In a study presented in Decide & Deliver: 5 Steps to Breakthrough Performance in Your Organization, the authors found that seven is the magic number of attendees when it comes to decision-making meetings. Any additional person at the meeting will result in a 10% effectiveness decline. And, anything involving 17 people or more will most likely result in no decision at all, says the book's authors Marcia W. Blenko, Michael C. Mankins, and Paul Rogers.
As Kate Purmal of The Vision Project points out, a meeting with less than seven people would lack in ideas and collaboration. When the number grows to eight or more, not everyone is able to share their ideas and it becomes hard for individuals to contribute to the decision-making process.
The key for the Rule of 7 to actually work is to ensure that each meeting attendee is an active participant. Each person needs to share their ideas and each needs to pose opinions on others' ideas to ensure a viable solution is found.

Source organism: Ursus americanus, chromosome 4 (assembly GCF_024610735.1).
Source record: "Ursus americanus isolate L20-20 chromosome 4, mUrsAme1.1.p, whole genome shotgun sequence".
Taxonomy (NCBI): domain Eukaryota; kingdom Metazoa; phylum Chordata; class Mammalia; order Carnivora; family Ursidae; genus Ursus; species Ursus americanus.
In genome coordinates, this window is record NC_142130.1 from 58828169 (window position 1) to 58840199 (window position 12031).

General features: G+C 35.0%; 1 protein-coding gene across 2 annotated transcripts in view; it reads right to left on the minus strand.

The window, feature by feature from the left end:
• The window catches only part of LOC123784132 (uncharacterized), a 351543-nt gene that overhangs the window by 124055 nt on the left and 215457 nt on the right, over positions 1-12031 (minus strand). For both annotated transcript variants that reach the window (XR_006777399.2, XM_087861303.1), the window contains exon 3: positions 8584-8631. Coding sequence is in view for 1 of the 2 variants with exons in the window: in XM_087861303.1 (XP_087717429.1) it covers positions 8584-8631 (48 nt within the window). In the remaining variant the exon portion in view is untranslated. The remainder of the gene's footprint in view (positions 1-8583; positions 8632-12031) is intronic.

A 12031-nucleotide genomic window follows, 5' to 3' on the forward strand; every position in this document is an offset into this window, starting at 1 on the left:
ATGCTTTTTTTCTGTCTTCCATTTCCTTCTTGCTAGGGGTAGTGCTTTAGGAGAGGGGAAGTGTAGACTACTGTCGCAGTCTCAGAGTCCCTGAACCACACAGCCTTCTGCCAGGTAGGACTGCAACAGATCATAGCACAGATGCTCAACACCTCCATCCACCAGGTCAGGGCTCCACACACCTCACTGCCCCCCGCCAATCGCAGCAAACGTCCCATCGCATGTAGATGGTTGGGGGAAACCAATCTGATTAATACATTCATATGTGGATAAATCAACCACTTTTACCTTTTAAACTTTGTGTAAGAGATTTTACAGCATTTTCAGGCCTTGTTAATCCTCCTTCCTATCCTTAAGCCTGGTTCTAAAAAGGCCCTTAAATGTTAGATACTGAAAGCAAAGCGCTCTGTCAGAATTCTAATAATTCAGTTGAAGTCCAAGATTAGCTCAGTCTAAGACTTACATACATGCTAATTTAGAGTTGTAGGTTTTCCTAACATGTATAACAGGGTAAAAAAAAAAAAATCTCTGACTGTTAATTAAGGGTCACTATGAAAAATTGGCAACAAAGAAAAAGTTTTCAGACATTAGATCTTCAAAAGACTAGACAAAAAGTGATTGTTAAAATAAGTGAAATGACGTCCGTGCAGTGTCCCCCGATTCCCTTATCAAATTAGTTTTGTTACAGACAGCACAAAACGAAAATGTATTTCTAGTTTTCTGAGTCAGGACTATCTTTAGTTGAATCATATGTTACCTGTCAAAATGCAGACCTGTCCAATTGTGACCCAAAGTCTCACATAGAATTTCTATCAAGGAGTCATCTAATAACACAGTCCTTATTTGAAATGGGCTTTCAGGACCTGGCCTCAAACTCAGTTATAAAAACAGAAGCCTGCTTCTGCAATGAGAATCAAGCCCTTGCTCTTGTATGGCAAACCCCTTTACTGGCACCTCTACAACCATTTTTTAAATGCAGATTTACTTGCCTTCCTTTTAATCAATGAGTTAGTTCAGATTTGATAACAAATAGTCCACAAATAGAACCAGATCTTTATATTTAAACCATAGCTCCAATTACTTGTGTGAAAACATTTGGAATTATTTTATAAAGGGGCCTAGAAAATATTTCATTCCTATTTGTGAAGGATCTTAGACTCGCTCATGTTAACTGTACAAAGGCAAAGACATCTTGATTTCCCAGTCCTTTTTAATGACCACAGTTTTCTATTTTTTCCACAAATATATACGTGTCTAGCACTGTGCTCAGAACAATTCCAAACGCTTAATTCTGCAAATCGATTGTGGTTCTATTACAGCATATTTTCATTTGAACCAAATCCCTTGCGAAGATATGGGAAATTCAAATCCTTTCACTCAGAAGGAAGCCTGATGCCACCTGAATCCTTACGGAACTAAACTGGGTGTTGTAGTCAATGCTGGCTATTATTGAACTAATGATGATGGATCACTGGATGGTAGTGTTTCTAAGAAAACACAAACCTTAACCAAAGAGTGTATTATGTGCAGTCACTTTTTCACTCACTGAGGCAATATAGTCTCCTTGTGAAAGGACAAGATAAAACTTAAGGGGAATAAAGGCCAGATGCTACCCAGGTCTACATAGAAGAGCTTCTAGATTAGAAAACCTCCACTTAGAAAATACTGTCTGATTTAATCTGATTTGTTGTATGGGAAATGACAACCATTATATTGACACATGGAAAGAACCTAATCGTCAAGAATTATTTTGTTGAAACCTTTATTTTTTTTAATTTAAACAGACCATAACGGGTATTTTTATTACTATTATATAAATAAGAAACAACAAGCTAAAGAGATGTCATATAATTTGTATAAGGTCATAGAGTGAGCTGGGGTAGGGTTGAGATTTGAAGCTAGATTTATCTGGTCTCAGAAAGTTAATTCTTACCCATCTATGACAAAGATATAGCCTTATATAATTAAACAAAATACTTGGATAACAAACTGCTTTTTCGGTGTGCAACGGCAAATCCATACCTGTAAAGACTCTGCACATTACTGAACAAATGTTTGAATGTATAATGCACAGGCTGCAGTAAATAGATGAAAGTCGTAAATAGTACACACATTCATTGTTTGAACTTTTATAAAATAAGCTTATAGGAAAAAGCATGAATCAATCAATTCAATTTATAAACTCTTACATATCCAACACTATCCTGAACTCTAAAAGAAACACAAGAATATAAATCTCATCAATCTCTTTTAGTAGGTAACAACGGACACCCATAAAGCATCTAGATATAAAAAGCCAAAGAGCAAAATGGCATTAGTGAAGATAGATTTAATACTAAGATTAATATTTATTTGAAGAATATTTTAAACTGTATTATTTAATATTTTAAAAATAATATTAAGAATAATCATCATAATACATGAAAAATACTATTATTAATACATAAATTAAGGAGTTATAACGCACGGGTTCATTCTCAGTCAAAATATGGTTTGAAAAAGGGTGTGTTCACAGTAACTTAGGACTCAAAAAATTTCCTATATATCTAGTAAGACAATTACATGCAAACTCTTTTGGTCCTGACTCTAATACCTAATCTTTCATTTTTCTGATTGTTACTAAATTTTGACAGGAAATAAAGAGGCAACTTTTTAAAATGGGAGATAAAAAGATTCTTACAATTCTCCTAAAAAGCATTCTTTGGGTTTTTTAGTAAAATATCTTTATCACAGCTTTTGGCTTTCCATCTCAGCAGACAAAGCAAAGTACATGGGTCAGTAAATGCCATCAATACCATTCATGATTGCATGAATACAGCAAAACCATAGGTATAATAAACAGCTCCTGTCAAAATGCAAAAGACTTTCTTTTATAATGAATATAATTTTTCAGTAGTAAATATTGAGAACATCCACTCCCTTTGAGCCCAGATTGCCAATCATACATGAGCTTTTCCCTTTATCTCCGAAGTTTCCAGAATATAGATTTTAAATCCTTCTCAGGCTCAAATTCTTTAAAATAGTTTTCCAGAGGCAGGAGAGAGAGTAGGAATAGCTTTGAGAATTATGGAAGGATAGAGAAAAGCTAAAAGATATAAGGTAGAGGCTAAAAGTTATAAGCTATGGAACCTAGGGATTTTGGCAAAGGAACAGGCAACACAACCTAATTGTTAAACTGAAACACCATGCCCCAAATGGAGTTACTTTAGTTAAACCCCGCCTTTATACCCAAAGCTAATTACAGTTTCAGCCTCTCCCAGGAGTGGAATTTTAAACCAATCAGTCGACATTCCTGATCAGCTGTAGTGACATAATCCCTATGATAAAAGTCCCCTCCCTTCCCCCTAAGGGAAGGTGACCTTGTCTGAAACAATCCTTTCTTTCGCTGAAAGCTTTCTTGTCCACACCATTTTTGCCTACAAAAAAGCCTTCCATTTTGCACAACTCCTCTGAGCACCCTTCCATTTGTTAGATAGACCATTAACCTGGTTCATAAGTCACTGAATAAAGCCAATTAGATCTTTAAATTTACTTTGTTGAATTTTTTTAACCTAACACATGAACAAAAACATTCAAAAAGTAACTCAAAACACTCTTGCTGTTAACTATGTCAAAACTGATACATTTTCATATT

However, there will be times when more than seven people are invited to a meeting; this is simply unavoidable. To ensure the meeting is as effective as possible, Purmal suggests breaking people off into smaller groups.
"You can then re-assemble as a larger group to finalize the decision" she writes. "Or, you can parse out different issues to different teams, and have them work simultaneously to reach decisions. Then have the larger group to review and endorse each of the decisions made by the individual teams."